Presidency: How Do Historians Evaluate the Modern Presidency? This is a nice essay on how historians look at more recent presidents. It is by Marc Landy and Sid Milkis.
From the site:
The scandalous politics of Bill Clinton's second term, which saw the president of the United States ensnared by revelations of an affair with a White House intern, deeply embarrassed the nation. No less disconcerting was the zealousness with which the special prosecutor, Kenneth Starr, pursued the investigation of the president's peccadilloes, and the alacrity with which a Congress bitterly divided by partisanship supported it. That a constitutional crisis could be brought by such a tawdry episode led government officials, pundits, and a benumbed public to decry the current state of leadership in American politics -- to lament the absence of great leaders like Abraham Lincoln and Franklin Roosevelt as well as the fractious state of American democracy, which appeared to make such extraordinary statesmanship a chimera.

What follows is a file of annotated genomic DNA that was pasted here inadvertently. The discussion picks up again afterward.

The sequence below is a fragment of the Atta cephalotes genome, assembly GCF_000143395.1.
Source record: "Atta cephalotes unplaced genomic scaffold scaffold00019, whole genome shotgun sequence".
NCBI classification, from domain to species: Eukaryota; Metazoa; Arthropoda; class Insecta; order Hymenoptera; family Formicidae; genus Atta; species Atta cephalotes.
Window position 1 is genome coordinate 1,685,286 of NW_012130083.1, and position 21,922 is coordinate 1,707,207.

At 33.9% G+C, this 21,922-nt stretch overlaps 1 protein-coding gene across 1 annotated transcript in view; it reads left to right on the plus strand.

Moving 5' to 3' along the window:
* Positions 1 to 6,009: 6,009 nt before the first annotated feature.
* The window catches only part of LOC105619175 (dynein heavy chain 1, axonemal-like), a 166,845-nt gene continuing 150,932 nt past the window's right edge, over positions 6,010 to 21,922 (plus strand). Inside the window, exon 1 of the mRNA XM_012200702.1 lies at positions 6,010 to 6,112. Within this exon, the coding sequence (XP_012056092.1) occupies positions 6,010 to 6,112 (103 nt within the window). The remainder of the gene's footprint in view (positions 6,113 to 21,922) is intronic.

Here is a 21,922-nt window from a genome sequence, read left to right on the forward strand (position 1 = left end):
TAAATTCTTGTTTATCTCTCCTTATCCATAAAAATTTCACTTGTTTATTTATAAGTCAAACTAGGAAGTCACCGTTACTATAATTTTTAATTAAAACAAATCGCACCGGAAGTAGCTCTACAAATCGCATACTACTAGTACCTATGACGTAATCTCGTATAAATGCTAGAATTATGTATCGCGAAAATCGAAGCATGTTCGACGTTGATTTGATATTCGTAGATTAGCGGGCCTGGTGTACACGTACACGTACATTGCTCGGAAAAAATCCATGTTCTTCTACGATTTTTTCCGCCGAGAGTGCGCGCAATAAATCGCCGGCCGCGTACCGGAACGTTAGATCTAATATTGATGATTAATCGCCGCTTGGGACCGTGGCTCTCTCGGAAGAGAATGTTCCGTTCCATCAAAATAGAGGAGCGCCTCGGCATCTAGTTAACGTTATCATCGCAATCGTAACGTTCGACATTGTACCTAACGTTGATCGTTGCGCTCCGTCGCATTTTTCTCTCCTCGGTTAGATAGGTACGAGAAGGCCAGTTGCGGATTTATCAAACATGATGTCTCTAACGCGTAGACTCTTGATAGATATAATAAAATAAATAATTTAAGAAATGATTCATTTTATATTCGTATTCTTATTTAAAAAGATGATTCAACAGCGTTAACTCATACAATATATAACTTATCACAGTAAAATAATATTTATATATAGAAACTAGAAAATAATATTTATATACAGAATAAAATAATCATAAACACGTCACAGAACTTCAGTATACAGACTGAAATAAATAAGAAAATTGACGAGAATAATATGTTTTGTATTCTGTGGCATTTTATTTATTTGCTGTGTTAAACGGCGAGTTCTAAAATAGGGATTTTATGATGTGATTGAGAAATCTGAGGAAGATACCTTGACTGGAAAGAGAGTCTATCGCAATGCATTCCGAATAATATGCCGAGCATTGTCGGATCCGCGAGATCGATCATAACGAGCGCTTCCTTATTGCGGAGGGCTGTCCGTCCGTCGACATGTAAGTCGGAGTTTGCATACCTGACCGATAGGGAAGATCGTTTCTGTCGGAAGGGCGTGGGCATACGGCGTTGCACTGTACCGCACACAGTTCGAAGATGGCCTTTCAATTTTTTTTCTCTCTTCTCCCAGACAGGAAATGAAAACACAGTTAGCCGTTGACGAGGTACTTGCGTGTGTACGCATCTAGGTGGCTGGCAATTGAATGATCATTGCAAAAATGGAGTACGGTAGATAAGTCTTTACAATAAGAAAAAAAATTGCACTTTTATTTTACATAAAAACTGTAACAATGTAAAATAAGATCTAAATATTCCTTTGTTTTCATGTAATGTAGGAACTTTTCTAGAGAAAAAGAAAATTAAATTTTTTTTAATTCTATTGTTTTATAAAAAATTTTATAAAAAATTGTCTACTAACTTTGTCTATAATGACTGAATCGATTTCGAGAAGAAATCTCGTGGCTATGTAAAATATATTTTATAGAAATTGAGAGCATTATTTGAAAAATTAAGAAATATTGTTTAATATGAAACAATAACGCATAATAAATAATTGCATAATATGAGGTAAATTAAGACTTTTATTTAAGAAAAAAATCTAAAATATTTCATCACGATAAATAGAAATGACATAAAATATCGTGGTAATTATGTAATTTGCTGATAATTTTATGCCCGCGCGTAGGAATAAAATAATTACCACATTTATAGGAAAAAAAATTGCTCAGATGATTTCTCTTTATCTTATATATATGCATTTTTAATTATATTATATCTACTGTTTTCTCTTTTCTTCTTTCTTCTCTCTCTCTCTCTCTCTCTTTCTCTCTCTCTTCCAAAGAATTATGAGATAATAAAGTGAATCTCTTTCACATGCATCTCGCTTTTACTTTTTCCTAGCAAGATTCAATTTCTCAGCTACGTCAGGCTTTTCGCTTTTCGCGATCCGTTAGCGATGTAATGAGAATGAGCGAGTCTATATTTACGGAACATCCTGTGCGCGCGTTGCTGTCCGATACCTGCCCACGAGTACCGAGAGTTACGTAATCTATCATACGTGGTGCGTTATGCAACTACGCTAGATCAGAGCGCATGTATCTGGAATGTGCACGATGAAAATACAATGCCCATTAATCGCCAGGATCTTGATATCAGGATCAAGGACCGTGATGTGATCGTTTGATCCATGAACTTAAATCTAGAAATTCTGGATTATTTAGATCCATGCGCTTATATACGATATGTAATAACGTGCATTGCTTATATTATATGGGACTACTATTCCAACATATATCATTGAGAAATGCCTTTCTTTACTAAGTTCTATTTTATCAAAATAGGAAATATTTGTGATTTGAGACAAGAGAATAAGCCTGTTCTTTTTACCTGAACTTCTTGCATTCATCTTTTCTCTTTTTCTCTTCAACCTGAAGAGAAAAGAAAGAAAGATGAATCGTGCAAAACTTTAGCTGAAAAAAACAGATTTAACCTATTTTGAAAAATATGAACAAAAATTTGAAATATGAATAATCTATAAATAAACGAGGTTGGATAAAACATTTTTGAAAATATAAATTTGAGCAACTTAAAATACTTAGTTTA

The discontent aroused by the current state of American democracy may have deepened the public's wish for extraordinary leadership, but the demand for greatness far exceeds the supply. In the words of Alexander Hamilton, the American people "build lasting monuments of their gratitude" for certain presidents and not for others. Only a few presidents -- Washington, Jefferson, Jackson, Lincoln, and FDR -- have been deemed worthy of such enduring respect and reverence. Cities, towns, and babies are named for them. Monuments are built in their memory. They are the subjects or popular novels and TV docudramas. Even when they are reviled, they are spoken of with awe. It is almost as if they occupied a different office and lived on a different political plane from other numerous incumbents of the presidential office, many of whom seem to be forgotten almost as quickly as they leave office.